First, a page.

Wednesday, January 4, 2012

Non-roster invitees and Hall of Fame links

The Twins emerged from their brief holiday dormancy Tuesday with the announcement of 25 non-roster invitees. Coupled with 39 players on the major league roster, and the Twins figure to have 64 players in major league camp when things get started in mid-February.

Phil Dumatrait, who
spent much of 2011 on
the major league roster
after signing as a
non-roster invitee,
hopes to repeat the
To be blunt about it, a goodly percentage of the invitees aren't serious candidates to make the major league roster. Many are either minor league free agents signed with an eye to beefing up the Triple A roster — remember, one of the Twins goals this year is to appease the Rochester franchise by providing a quality team — or good prospects who lack the service time to force the Twins to roster them.

I've written here before about Brian Dozier and Chris Herrmann, and expect to in the future. They have a future, but that future is not Target Field in April.

The problem with having so many bodies in camp is the fairness factor. It's one thing to have Dan Rohlfing in camp as one of eight catchers; he knows he's there mainly to catch bullpen sessions. But the likes of outfielder Wilkin Ramirez or catcher J.R. Towles (each of whom has had some major league time) may not be pleased with the playing time they get in the exhibition games.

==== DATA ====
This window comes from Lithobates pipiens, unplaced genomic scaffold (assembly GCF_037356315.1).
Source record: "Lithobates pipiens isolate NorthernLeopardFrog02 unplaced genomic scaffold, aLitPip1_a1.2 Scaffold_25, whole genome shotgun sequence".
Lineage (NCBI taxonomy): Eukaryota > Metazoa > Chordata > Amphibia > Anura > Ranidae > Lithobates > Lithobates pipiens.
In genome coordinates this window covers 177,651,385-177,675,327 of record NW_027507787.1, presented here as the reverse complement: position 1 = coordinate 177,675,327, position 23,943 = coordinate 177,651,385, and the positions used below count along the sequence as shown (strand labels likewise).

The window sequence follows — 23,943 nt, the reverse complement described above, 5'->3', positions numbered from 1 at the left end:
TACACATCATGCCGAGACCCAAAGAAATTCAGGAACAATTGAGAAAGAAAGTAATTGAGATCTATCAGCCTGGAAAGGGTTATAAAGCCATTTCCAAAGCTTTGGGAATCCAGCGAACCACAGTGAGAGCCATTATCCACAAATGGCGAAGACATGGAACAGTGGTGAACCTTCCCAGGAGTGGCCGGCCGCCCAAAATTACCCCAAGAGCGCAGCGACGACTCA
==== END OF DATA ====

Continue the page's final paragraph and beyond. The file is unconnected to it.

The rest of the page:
Branch Rickey used to talk about finding quality out of quantity. I'm not sure there's a lot of quality to be found in this bunch — they are, after all, players who aren't on anybody's 40-man roster — and I'm not sure spring training is long enough to identify it if it's there.


Beyond that, the biggest thing on the horizon may be the Hall of Fame election results, which are to be announced Monday. I've written a couple posts about that in the past week, but here are some other pieces on the topic I can recommend:

Chris Jaffe of Hardball Times offers his annual prediction of the vote. He's usually pretty spot on. His take: Barry Larkin in, Jack Morris closer but still out.

Joe Posnanski talks about the unintended consequences that have come in the past when the writers decide they need to be really restrictive about inductees. To boil a long post down to a sentence: Their attempts to tighten standards backfire. It's relevant to today because of the steroids debate.

No comments:

Post a Comment